Our clinical team is committed to providing cutting-edge healthcare services. Donald Altman, MA, in addition to being a counselor, is a former Buddhist monk and award-winning writer. He offers '12 Weeks to Mindful Eating' , a program he created to help individuals develop a healthier relationship with food, as well as workshops on stress management and mindfulness. He will offer 'Mindful Eating Boot Camp' in mid- January. This 2-day workshop allows people who struggle with food and time to focus on developing new skills that can have a profound impact. Donald also offers individual counseling at ph&w.; Christine Howard, PsyD continues to provide individual psychotherapy and is now offering group psychotherapy for individuals with bulimia or binge eating disorder. Marcela Vinocur, MD serves as the director of PH&W;'s unique weight reduction program and maintains a psychopharmacology practice.

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  • Jan 5.... .....sauces 101
  • Jan 19........mindful eating boot camp part I
  • Feb 9..........Valentine's day cooking
  • Feb 16........mindful eating boot camp part II
  • Mar 8..........cooking 101: a class for women who hate to cook
  • Mar 22........diabetic cooking made easy
  • date tba......one pot cooking: a class for high school seniors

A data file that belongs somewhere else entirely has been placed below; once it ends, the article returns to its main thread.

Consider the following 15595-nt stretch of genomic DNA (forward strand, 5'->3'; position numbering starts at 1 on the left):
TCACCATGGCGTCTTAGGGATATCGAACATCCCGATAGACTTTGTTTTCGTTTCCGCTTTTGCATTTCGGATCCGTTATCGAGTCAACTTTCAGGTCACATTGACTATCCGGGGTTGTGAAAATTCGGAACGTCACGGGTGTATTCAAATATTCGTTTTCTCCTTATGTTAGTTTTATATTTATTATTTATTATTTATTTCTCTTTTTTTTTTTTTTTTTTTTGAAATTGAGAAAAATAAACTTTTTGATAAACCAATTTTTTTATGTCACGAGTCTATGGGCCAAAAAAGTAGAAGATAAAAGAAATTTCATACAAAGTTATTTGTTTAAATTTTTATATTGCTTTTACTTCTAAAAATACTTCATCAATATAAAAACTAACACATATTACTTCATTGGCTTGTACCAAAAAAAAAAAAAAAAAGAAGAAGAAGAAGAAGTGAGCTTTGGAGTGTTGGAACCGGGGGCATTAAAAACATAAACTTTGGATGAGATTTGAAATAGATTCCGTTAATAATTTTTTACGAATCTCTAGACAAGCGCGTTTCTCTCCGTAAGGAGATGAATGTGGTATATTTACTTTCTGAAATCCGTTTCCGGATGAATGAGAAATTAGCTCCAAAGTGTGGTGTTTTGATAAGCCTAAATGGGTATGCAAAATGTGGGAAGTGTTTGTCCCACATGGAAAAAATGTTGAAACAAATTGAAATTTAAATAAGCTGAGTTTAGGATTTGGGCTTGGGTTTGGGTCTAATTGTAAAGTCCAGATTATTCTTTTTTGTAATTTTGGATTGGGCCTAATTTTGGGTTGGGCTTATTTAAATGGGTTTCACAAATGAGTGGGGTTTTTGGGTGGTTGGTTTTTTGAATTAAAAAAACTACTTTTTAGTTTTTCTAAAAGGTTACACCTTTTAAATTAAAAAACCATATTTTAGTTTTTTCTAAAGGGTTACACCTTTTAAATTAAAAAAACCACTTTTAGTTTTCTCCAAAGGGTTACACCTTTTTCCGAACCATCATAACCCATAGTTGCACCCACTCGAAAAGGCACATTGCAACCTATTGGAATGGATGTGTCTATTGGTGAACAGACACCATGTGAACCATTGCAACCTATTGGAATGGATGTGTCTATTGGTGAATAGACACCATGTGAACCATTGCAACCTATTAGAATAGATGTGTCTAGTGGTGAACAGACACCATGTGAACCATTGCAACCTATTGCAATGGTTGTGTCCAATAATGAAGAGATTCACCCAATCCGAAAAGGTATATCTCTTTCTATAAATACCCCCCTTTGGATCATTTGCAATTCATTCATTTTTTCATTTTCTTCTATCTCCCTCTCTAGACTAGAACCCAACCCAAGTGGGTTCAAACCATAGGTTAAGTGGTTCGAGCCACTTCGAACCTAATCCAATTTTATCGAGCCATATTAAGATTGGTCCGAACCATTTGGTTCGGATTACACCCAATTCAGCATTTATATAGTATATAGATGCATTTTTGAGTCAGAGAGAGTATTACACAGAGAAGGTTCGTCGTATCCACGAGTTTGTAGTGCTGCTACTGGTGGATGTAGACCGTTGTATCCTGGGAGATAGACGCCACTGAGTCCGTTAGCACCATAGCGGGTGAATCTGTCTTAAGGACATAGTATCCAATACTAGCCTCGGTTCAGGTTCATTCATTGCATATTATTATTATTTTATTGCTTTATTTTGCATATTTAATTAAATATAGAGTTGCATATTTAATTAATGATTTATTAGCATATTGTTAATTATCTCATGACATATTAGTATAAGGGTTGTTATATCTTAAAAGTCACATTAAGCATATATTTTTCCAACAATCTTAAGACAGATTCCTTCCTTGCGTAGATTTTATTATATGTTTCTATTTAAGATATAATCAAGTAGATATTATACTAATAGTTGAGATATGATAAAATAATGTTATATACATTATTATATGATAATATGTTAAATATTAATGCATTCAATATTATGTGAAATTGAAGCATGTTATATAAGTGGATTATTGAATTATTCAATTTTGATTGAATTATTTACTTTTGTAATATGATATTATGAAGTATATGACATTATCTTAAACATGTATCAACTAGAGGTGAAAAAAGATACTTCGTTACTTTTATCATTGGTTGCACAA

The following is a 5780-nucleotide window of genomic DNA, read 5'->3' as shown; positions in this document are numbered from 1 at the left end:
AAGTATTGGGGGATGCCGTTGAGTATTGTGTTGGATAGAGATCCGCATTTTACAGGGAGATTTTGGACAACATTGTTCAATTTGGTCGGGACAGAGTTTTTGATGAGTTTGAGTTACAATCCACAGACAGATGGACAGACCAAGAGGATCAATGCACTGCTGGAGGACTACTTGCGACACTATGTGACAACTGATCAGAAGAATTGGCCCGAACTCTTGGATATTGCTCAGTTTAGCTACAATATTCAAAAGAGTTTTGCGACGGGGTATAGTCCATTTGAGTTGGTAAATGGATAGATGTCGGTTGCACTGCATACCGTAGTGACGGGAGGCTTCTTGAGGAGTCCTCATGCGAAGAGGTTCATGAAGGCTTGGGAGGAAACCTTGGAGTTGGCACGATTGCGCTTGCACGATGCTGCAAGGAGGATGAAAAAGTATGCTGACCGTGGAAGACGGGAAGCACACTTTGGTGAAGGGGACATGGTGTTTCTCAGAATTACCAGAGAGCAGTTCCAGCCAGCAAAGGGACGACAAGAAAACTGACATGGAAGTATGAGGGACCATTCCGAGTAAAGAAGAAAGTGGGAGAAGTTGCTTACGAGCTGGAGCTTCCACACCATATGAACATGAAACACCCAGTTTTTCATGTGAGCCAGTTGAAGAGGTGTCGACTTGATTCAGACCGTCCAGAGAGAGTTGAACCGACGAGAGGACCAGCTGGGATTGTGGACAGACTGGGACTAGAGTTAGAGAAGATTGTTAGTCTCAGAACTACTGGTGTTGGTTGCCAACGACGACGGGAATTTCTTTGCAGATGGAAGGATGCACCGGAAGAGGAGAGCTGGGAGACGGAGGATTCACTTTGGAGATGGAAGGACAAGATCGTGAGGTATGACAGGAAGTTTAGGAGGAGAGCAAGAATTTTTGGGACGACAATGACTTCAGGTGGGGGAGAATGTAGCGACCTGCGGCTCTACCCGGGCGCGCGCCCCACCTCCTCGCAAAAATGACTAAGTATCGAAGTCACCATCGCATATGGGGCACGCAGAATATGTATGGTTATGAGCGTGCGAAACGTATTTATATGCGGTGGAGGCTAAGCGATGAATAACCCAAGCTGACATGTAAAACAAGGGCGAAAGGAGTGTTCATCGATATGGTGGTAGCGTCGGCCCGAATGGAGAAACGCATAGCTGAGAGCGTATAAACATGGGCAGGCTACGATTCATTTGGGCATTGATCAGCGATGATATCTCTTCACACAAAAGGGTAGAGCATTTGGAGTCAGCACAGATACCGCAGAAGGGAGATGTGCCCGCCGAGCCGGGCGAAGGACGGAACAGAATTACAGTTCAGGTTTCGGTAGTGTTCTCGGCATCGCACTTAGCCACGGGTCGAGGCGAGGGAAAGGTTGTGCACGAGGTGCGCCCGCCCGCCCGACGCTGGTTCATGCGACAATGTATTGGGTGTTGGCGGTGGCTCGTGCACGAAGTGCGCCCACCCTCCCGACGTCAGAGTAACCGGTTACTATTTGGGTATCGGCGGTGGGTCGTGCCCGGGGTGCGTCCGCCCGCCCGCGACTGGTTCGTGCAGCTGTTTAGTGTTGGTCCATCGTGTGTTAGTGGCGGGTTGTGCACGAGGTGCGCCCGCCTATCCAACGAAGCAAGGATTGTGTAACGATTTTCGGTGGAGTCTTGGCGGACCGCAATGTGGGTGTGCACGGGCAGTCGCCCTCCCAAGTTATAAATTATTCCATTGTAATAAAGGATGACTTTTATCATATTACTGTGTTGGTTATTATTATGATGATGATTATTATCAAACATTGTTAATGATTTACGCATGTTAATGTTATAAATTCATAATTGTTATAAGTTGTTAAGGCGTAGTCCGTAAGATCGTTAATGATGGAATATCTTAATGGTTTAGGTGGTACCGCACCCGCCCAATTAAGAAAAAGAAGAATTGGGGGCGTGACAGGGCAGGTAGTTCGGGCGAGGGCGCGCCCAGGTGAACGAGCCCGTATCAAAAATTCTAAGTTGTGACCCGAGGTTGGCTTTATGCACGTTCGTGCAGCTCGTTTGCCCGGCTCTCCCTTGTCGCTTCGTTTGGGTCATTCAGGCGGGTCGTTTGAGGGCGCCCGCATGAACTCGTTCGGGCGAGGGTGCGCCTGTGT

• date tba......gluten-free cooking
  • date tba......cooking 101: a class for couples

  • We offer 'yoga for larger bodies' on Mondays from 5:30 to 6:30pm. 'Yoga for depression' will be offered on Mondays from 4:30 to 5:30pm beginning February 4th. Please call us for additional information.

    For up-to-date information about our upcoming workshops and classes, please check our website or give us a call. Registration and payment in advance are required for all ph&w; events and space is limited to 12 (cooking classes are limited to 6). We strongly encourage early registration.


    You can expect great things from ph&w; in 2008. We will begin to offer private cooking lessons for families and small groups. We will continue to offer corporate cooking classes. We plan to offer more stress management classes, as well as classes aimed at diabetes prevention and management.